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Helping Hedgehogs

Hedgehogs are found across the UK. Gardens, hedgerows, woodlands, grasslands, parks and cemeteries are all important hedgehog habitats. Adult hedgehogs travel between 1-2km per night over home ranges as big as 10-20 hectares in size. In suburban areas, this means they range over entire neighbourhoods.

Hedgehogs are one of only a handful of UK mammals to truly hibernate, along with bats and dormice, which hibernate over the winter.  They begin hibernation from October/November to March/April, lowering their body temperature and slowing their metabolism to save energy. Hedgehogs can sometimes be seen out and about in winter, when the weather has been mild.

Hedgehog numbers have reduced by around 30% since 2002. This is due to a number of factors including an increase in the number of roads and traffic, loss of hedgerows, use of pesticides and more fencing between gardens.

Hedgehogs now appear to be declining in the UK at the same rate as tigers are globally - at around 5% a year, both in rural and urban areas.

 

Ten easy ways to help hedgehogs: 

Create hedgehog highways. The most important thing we can do for hedgehogs is to give them access between our gardens and other green spaces. Get together with your neighbours to cut a 13cm x 13cm (5in) hole in your bottom of fence or dig a channel beneath garden boundaries to connect your gardens.

Avoid the use of pesticides and slug pellets if you can.Apart from possibly poisoning the hedgehogs, you need as many different insects in a garden to attract hedgehogs and other wildlife.  The golden rule - the more wildlife, the more predators the less pests!

Create log piles and don't be too tidy underneath hedges and shrubs. These are an attractive nest sites as well as a home for the slugs, beetles and worms that hedgehogs like to eat.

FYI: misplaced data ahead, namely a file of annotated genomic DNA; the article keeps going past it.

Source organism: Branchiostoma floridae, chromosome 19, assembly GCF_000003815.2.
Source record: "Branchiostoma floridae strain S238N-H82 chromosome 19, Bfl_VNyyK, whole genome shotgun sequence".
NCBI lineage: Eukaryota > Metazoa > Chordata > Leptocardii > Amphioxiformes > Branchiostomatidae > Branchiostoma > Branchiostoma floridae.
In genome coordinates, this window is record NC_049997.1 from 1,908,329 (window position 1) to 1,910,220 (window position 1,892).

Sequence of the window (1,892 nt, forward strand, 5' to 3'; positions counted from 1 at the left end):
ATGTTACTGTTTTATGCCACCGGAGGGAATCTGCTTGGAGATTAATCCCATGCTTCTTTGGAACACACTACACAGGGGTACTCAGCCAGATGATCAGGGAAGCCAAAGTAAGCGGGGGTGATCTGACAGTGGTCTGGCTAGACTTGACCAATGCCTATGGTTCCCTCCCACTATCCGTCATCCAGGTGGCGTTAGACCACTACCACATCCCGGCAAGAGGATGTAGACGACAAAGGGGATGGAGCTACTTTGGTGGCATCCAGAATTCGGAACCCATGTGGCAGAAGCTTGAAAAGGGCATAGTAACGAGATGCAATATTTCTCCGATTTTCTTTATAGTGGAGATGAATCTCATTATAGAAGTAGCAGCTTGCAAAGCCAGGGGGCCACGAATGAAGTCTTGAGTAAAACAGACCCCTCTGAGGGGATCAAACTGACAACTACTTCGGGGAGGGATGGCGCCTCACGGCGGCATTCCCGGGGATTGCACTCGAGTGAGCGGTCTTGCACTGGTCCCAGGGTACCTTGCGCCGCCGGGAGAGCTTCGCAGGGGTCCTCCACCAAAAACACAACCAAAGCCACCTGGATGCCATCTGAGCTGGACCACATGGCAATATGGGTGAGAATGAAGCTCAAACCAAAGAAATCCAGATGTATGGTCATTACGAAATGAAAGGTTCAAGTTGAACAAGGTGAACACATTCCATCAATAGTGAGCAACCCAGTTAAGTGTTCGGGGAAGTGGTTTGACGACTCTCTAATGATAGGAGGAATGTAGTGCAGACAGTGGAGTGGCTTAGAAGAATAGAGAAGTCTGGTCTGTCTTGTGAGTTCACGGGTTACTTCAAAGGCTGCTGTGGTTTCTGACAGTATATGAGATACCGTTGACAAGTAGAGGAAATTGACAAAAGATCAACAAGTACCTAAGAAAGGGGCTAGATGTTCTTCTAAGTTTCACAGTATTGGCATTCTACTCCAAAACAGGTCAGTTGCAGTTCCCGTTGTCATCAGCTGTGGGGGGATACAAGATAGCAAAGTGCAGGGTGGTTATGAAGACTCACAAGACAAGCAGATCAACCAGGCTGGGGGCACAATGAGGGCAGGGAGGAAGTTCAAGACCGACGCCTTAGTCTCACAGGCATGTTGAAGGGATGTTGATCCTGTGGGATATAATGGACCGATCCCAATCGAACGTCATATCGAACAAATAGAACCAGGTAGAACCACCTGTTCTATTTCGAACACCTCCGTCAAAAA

Make a hedgehog home which can be as simple as placing a piece of board against a wall/fence in a quite part of the garden and covering it with twigs and leaves. Or buy a purpose built hedgehog house.

Make sure there are easy routes out of ponds.  Hedgehogs can swim but not for ever! Also cover drains and other holes that they may fall down.

Check for hedgehogs before using strimmers or mowers, particularly under hedges where animals may rest. Check compost heaps and leaf mould piles for nesting hogs before forking over.

Check bonfires thoroughly before lighting and build them as close to time of lighting as possible.

Remove plastic netting when not in use to prevent hedgehogs becoming entangled, and getting injured. Also pick up litter especially plastic bags and six pack rings.

Leave food and fresh water out in the garden especially in the autumn and winter. Foods like minced meat, tinned dog or cat food (not fish-based), crushed cat biscuits, sunflower hearts and dried meal worms are all good. To avoid the food you put out being eaten by pets or foxes you could make a feeding station using piping or build a shelter out of wood that is difficult for anything larger than a hedgehog to access.

Never feed hedgehogs milk, they are lactose intolerant and it will cause diarrhoea. Bread is also useless as it is very low in energy.

 

Further information about helping hedgehogs can be found at the following websites:

RSPCA advice and welfare

Wild about Gardens Week 

Hedgehog Street: City of Wildlife